Polanski’s adaptation of French-Iranian playwright Yasmina Reza’s “Le dieu du carnage” was written while the filmmaker abided house arrest in a Swiss chalet, awaiting a decision on his extradition to America. Carnage stays essentially in a single room for its snappy 78 minutes, with a solitary excursion to the bathroom and several aborted exits that barely reach the elevator. These give some hint of the original play’s pedigree – as all attempts to escape a patently implausible “Brooklyn apartment” are thwarted by equally implausible stratagems (in one of the better incidents a neighbour-ex-machina peeks angrily into the hallway, sending the bickering quartet scrambling back to their huis clos – and one is very briefly reminded that this is a Polanski film).
If it is entirely an accident that Buñuel’s The Exterminating Angel played somewhat simultaneously in an obscure corner of the Masterworks sidebar, it was a very happy accident, indeed. The god of carnage invoked rather clumsily in Polanski’s film and that particular angel are not entirely unrelated divinities. Gradually coming to the realisation that they are held captive – presumably by an insidious web of social, emotional and economic dependencies – two couples (lawyer, financier, hardware salesman and (pseudo-)intellectual – a micro-class-society), whose off-screen children had gotten into a minor scuffle, proceed to tear off one another’s “civilisation masks” in a desperate attempt to break free and assert their sovereignty.
The Turin Horse, Melancholia and my personal favourite film of this year’s NYFF – Ulrich Köhler’s Sleeping Sickness – all make use of the same conceit: there is a moment in each film when the characters realise what the audience has long suspected: they cannot leave the premises, though just what holds them back is never made explicit.
Melancholia is cut in two very different halves, named after its two sister-heroines: Justine, also called Steelbreaker, perhaps a dispenser of divine justice, and Claire, also called Clay, perhaps its earthly recipient. In Part I Clay has prepared a wedding feast for her divine sister: she is marrying what looks very much like a mere mortal, and that (as we know from Joseph Campbell) is not likely to end well. Confined to a decidedly old-world manor house with an adjoining and oft-touted 18-hole golf course (von Trier’s indelible Americana), the party gradually unravels, masks slip and tumble, hastily plastered fissures widen into gaping wounds, until at last all bonds – financial, marital, filial and even sisterly – appear to be dissolved.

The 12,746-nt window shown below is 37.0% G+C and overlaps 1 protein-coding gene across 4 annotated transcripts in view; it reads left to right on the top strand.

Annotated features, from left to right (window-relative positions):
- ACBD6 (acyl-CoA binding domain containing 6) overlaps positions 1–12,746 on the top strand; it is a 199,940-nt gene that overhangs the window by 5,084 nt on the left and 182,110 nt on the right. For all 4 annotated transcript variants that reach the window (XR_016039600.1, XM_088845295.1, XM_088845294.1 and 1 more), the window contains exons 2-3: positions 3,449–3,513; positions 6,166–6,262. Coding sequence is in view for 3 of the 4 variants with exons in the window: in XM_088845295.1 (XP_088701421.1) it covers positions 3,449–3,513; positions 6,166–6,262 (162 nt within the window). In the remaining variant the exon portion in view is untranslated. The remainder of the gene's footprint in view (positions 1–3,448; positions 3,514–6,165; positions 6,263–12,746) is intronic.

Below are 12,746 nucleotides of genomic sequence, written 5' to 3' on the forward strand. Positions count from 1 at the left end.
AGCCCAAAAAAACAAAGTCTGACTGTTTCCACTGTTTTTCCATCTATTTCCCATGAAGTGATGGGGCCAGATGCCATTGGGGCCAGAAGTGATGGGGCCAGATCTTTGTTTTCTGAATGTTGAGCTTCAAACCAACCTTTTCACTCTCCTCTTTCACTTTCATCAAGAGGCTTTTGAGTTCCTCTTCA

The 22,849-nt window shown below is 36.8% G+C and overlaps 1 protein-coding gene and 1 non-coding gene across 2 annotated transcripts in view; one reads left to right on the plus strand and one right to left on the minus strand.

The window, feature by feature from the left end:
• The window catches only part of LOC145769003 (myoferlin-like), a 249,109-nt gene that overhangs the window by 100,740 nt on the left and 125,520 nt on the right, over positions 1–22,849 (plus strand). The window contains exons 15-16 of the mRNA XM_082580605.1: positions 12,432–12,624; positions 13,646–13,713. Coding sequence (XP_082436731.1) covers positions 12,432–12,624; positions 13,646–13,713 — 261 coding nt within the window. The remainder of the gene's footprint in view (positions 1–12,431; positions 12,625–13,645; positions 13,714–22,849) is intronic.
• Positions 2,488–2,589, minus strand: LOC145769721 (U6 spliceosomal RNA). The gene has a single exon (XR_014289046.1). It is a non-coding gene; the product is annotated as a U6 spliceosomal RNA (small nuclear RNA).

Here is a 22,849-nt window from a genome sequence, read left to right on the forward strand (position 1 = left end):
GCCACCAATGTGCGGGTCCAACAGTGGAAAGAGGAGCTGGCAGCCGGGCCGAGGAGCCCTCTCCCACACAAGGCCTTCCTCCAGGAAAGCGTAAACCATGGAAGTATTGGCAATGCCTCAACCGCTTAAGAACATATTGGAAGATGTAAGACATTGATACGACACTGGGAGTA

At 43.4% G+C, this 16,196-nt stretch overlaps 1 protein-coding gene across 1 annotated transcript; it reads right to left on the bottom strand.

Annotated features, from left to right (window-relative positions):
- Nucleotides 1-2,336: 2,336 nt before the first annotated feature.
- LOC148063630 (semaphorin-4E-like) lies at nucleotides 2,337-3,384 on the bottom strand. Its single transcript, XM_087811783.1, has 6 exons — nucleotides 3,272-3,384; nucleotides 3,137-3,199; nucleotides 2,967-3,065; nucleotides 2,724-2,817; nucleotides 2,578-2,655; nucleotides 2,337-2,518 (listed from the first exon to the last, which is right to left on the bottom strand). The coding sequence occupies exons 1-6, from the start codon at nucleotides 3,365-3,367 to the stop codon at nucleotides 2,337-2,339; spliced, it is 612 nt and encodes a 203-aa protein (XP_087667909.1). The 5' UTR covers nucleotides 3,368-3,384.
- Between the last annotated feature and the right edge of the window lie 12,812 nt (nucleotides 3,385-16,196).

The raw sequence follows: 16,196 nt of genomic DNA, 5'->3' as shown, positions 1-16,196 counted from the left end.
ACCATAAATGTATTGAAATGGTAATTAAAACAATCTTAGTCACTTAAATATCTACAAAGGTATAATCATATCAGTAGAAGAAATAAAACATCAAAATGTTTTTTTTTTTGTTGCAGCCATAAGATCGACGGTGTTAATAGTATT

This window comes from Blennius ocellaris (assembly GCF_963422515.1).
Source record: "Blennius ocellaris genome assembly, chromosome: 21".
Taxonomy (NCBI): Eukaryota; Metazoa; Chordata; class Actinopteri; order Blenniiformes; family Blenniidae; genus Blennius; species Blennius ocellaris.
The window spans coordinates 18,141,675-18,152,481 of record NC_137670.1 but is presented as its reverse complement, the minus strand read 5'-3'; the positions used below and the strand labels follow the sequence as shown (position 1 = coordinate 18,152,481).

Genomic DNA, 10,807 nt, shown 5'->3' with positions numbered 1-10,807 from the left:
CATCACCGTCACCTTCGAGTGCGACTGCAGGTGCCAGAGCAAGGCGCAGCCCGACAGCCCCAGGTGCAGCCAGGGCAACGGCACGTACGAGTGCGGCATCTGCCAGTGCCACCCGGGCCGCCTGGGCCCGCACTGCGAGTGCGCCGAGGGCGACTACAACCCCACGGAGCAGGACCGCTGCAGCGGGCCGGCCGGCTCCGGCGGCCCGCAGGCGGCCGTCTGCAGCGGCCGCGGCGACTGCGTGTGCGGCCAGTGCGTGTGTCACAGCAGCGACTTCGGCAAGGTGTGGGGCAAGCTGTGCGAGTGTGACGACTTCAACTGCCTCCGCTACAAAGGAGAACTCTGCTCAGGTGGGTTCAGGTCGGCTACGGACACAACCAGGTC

So far it is a classic recipe: take a group of (superficially) civilised people, hold them hostage in a sufficiently uncomfortable environment, and watch them tear each other to bits. When at the very start of the film Justine and her freshly-minted husband Michael arrive for their reception dinner quite late – and are told that the guests have been waiting for hours! – the stage appears to be well set.
In the second half of the film, however, the terms of confinement are altered, or perhaps clarified. With only the family unit remaining on premises, and the titular exterminating planet looming, it is gradually revealed that the incongruous retreat we have never left is held under a wicked spell. Servants vanish, cars will not start, golf carts and horses peter out at the edge of a rather innocuous-looking footbridge. If Melancholia hits, announces Claire’s small son, there is nothing to do, nowhere to hide anymore. By this time we can hardly believe that there is in fact anything at all on the other side of that footbridge. Ingeniously, paradoxically, the heroines plot to escape by staging a ritualistic confinement in an absolutely porous shelter. (Because total annihilation is wrought by a suggestively named planet, some have read the film as an allegory for depression – which is rather like reading The Birds as an allegory for a serious bird problem.)